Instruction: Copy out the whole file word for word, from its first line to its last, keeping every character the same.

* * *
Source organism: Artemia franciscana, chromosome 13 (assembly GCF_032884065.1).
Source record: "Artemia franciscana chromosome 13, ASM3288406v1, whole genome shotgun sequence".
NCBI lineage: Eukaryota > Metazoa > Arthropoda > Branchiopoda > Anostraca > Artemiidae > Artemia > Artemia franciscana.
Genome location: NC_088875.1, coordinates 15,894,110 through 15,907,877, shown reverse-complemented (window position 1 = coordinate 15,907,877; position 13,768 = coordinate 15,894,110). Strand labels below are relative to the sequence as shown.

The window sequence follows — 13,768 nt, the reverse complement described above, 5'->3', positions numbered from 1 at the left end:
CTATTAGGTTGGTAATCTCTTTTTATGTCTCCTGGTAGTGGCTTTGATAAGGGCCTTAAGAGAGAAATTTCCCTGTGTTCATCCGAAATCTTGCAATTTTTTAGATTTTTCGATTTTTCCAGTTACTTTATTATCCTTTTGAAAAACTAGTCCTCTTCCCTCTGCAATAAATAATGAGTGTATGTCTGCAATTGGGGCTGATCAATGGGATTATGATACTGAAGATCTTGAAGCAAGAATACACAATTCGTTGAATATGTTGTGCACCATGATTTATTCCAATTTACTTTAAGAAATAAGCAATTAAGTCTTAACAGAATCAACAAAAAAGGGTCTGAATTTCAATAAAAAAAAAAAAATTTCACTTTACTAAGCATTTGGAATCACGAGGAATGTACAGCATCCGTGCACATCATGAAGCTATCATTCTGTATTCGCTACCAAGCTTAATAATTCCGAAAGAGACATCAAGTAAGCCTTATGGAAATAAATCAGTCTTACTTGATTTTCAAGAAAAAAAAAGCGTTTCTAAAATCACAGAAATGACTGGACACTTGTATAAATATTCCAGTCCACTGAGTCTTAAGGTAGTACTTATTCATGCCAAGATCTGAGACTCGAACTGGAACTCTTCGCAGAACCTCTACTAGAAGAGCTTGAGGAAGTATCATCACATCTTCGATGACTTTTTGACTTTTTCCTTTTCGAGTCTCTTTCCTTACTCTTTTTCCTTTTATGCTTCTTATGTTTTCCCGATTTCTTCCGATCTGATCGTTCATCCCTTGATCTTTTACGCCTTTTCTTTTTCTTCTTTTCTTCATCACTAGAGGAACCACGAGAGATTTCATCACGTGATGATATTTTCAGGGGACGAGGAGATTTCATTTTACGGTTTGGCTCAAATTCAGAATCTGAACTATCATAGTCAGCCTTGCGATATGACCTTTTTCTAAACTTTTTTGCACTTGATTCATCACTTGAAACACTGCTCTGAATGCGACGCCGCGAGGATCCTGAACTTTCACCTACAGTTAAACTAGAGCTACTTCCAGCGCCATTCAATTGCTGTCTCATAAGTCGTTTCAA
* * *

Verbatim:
Source organism: Artemia franciscana, chromosome 13 (assembly GCF_032884065.1).
Source record: "Artemia franciscana chromosome 13, ASM3288406v1, whole genome shotgun sequence".
NCBI lineage: Eukaryota > Metazoa > Arthropoda > Branchiopoda > Anostraca > Artemiidae > Artemia > Artemia franciscana.
Genome location: NC_088875.1, coordinates 15,894,110 through 15,907,877, shown reverse-complemented (window position 1 = coordinate 15,907,877; position 13,768 = coordinate 15,894,110). Strand labels below are relative to the sequence as shown.

The window sequence follows — 13,768 nt, the reverse complement described above, 5'->3', positions numbered from 1 at the left end:
CTATTAGGTTGGTAATCTCTTTTTATGTCTCCTGGTAGTGGCTTTGATAAGGGCCTTAAGAGAGAAATTTCCCTGTGTTCATCCGAAATCTTGCAATTTTTTAGATTTTTCGATTTTTCCAGTTACTTTATTATCCTTTTGAAAAACTAGTCCTCTTCCCTCTGCAATAAATAATGAGTGTATGTCTGCAATTGGGGCTGATCAATGGGATTATGATACTGAAGATCTTGAAGCAAGAATACACAATTCGTTGAATATGTTGTGCACCATGATTTATTCCAATTTACTTTAAGAAATAAGCAATTAAGTCTTAACAGAATCAACAAAAAAGGGTCTGAATTTCAATAAAAAAAAAAAAATTTCACTTTACTAAGCATTTGGAATCACGAGGAATGTACAGCATCCGTGCACATCATGAAGCTATCATTCTGTATTCGCTACCAAGCTTAATAATTCCGAAAGAGACATCAAGTAAGCCTTATGGAAATAAATCAGTCTTACTTGATTTTCAAGAAAAAAAAAGCGTTTCTAAAATCACAGAAATGACTGGACACTTGTATAAATATTCCAGTCCACTGAGTCTTAAGGTAGTACTTATTCATGCCAAGATCTGAGACTCGAACTGGAACTCTTCGCAGAACCTCTACTAGAAGAGCTTGAGGAAGTATCATCACATCTTCGATGACTTTTTGACTTTTTCCTTTTCGAGTCTCTTTCCTTACTCTTTTTCCTTTTATGCTTCTTATGTTTTCCCGATTTCTTCCGATCTGATCGTTCATCCCTTGATCTTTTACGCCTTTTCTTTTTCTTCTTTTCTTCATCACTAGAGGAACCACGAGAGATTTCATCACGTGATGATATTTTCAGGGGACGAGGAGATTTCATTTTACGGTTTGGCTCAAATTCAGAATCTGAACTATCATAGTCAGCCTTGCGATATGACCTTTTTCTAAACTTTTTTGCACTTGATTCATCACTTGAAACACTGCTCTGAATGCGACGCCGCGAGGATCCTGAACTTTCACCTACAGTTAAACTAGAGCTACTTCCAGCGCCATTCAATTGCTGTCTCATAAGTCGTTTCAA